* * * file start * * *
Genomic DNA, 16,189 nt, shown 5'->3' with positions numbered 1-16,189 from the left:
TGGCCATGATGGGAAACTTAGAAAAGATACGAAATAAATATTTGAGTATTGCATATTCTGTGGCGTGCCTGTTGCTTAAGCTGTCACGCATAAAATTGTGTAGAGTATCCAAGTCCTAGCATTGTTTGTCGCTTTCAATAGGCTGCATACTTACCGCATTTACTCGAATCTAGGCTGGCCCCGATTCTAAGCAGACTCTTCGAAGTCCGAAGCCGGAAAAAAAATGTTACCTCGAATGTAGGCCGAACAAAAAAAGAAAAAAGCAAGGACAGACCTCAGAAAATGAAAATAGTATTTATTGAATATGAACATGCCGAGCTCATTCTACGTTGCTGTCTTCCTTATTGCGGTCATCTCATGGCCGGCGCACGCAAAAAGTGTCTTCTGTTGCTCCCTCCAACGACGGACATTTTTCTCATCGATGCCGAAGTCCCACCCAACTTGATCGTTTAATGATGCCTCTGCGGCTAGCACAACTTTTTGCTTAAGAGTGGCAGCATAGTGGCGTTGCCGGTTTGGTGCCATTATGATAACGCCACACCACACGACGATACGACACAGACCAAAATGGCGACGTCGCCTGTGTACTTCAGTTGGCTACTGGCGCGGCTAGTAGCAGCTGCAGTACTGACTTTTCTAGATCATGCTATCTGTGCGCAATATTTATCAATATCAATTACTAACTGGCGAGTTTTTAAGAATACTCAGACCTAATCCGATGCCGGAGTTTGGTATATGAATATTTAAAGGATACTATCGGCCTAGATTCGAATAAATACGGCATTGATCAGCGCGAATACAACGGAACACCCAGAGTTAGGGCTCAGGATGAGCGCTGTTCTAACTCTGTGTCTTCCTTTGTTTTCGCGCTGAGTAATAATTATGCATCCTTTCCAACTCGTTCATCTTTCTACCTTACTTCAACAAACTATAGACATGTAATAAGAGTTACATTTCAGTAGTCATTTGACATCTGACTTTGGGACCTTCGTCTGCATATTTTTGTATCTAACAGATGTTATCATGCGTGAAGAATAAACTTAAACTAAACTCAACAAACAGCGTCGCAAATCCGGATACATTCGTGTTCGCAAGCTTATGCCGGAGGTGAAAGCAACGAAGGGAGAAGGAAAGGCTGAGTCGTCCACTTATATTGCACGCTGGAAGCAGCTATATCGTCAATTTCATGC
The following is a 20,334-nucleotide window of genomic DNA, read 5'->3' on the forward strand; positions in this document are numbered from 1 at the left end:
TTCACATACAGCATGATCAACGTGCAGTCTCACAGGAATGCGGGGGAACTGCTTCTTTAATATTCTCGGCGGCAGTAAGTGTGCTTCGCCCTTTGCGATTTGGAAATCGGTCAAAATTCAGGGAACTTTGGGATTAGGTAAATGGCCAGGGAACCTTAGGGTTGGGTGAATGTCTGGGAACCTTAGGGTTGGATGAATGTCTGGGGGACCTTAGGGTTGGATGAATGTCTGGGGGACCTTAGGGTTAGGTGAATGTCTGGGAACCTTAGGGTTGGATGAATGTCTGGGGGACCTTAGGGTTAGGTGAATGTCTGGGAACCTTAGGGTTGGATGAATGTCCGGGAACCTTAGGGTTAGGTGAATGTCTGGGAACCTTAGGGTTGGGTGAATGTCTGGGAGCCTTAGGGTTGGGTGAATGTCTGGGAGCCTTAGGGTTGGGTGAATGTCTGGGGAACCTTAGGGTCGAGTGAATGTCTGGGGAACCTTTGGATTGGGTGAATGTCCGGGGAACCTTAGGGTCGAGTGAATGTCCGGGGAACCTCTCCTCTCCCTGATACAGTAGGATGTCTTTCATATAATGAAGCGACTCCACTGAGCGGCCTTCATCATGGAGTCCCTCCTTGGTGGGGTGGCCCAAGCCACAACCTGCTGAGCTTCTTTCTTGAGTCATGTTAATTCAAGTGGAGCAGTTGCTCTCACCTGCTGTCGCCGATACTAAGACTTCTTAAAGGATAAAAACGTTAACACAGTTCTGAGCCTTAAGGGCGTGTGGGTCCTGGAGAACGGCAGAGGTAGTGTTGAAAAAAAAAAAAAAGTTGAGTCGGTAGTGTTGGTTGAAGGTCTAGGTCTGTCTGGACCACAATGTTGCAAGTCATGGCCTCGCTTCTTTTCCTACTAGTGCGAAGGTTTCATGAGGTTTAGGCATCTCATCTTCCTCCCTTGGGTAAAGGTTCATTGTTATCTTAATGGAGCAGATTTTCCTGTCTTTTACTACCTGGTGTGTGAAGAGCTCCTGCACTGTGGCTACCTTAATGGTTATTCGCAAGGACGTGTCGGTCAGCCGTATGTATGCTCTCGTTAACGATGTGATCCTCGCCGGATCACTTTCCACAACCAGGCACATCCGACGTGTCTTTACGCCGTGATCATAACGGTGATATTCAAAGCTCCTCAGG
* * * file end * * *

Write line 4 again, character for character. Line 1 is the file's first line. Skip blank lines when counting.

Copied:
TTCACATACAGCATGATCAACGTGCAGTCTCACAGGAATGCGGGGGAACTGCTTCTTTAATATTCTCGGCGGCAGTAAGTGTGCTTCGCCCTTTGCGATTTGGAAATCGGTCAAAATTCAGGGAACTTTGGGATTAGGTAAATGGCCAGGGAACCTTAGGGTTGGGTGAATGTCTGGGAACCTTAGGGTTGGATGAATGTCTGGGGGACCTTAGGGTTGGATGAATGTCTGGGGGACCTTAGGGTTAGGTGAATGTCTGGGAACCTTAGGGTTGGATGAATGTCTGGGGGACCTTAGGGTTAGGTGAATGTCTGGGAACCTTAGGGTTGGATGAATGTCCGGGAACCTTAGGGTTAGGTGAATGTCTGGGAACCTTAGGGTTGGGTGAATGTCTGGGAGCCTTAGGGTTGGGTGAATGTCTGGGAGCCTTAGGGTTGGGTGAATGTCTGGGGAACCTTAGGGTCGAGTGAATGTCTGGGGAACCTTTGGATTGGGTGAATGTCCGGGGAACCTTAGGGTCGAGTGAATGTCCGGGGAACCTCTCCTCTCCCTGATACAGTAGGATGTCTTTCATATAATGAAGCGACTCCACTGAGCGGCCTTCATCATGGAGTCCCTCCTTGGTGGGGTGGCCCAAGCCACAACCTGCTGAGCTTCTTTCTTGAGTCATGTTAATTCAAGTGGAGCAGTTGCTCTCACCTGCTGTCGCCGATACTAAGACTTCTTAAAGGATAAAAACGTTAACACAGTTCTGAGCCTTAAGGGCGTGTGGGTCCTGGAGAACGGCAGAGGTAGTGTTGAAAAAAAAAAAAAAGTTGAGTCGGTAGTGTTGGTTGAAGGTCTAGGTCTGTCTGGACCACAATGTTGCAAGTCATGGCCTCGCTTCTTTTCCTACTAGTGCGAAGGTTTCATGAGGTTTAGGCATCTCATCTTCCTCCCTTGGGTAAAGGTTCATTGTTATCTTAATGGAGCAGATTTTCCTGTCTTTTACTACCTGGTGTGTGAAGAGCTCCTGCACTGTGGCTACCTTAATGGTTATTCGCAAGGACGTGTCGGTCAGCCGTATGTATGCTCTCGTTAACGATGTGATCCTCGCCGGATCACTTTCCACAACCAGGCACATCCGACGTGTCTTTACGCCGTGATCATAACGGTGATATTCAAAGCTCCTCAGG